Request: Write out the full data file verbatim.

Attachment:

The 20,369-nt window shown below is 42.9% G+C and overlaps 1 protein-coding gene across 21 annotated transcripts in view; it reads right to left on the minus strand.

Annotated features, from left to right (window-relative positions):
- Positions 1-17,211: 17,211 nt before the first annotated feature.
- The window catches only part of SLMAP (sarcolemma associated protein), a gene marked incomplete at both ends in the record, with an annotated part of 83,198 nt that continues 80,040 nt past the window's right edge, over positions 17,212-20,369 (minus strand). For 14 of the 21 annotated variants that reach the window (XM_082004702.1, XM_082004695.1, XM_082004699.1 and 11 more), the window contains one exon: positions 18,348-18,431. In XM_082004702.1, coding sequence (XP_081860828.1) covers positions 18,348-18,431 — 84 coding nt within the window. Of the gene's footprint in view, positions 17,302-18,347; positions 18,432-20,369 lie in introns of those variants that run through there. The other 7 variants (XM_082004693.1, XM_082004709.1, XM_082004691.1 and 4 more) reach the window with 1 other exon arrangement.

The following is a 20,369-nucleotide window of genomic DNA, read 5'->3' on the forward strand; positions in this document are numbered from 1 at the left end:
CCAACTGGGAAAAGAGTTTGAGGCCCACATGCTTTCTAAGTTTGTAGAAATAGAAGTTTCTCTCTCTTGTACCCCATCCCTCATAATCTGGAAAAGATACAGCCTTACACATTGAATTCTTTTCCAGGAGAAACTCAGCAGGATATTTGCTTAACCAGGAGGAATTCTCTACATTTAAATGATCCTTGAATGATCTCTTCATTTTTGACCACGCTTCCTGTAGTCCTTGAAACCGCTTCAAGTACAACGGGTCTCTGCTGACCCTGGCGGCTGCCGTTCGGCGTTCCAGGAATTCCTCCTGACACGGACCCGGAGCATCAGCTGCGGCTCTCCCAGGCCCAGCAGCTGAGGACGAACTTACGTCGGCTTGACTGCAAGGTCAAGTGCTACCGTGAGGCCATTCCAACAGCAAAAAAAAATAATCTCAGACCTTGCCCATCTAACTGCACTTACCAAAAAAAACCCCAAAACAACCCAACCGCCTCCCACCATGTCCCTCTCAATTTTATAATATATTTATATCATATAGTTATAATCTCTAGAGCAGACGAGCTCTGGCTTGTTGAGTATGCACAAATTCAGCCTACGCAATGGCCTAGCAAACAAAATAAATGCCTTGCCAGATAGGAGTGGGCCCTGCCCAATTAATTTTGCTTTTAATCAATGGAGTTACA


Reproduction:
The 20,369-nt window shown below is 42.9% G+C and overlaps 1 protein-coding gene across 21 annotated transcripts in view; it reads right to left on the minus strand.

Annotated features, from left to right (window-relative positions):
- Positions 1-17,211: 17,211 nt before the first annotated feature.
- The window catches only part of SLMAP (sarcolemma associated protein), a gene marked incomplete at both ends in the record, with an annotated part of 83,198 nt that continues 80,040 nt past the window's right edge, over positions 17,212-20,369 (minus strand). For 14 of the 21 annotated variants that reach the window (XM_082004702.1, XM_082004695.1, XM_082004699.1 and 11 more), the window contains one exon: positions 18,348-18,431. In XM_082004702.1, coding sequence (XP_081860828.1) covers positions 18,348-18,431 — 84 coding nt within the window. Of the gene's footprint in view, positions 17,302-18,347; positions 18,432-20,369 lie in introns of those variants that run through there. The other 7 variants (XM_082004693.1, XM_082004709.1, XM_082004691.1 and 4 more) reach the window with 1 other exon arrangement.

The following is a 20,369-nucleotide window of genomic DNA, read 5'->3' on the forward strand; positions in this document are numbered from 1 at the left end:
CCAACTGGGAAAAGAGTTTGAGGCCCACATGCTTTCTAAGTTTGTAGAAATAGAAGTTTCTCTCTCTTGTACCCCATCCCTCATAATCTGGAAAAGATACAGCCTTACACATTGAATTCTTTTCCAGGAGAAACTCAGCAGGATATTTGCTTAACCAGGAGGAATTCTCTACATTTAAATGATCCTTGAATGATCTCTTCATTTTTGACCACGCTTCCTGTAGTCCTTGAAACCGCTTCAAGTACAACGGGTCTCTGCTGACCCTGGCGGCTGCCGTTCGGCGTTCCAGGAATTCCTCCTGACACGGACCCGGAGCATCAGCTGCGGCTCTCCCAGGCCCAGCAGCTGAGGACGAACTTACGTCGGCTTGACTGCAAGGTCAAGTGCTACCGTGAGGCCATTCCAACAGCAAAAAAAAATAATCTCAGACCTTGCCCATCTAACTGCACTTACCAAAAAAAACCCCAAAACAACCCAACCGCCTCCCACCATGTCCCTCTCAATTTTATAATATATTTATATCATATAGTTATAATCTCTAGAGCAGACGAGCTCTGGCTTGTTGAGTATGCACAAATTCAGCCTACGCAATGGCCTAGCAAACAAAATAAATGCCTTGCCAGATAGGAGTGGGCCCTGCCCAATTAATTTTGCTTTTAATCAATGGAGTTACA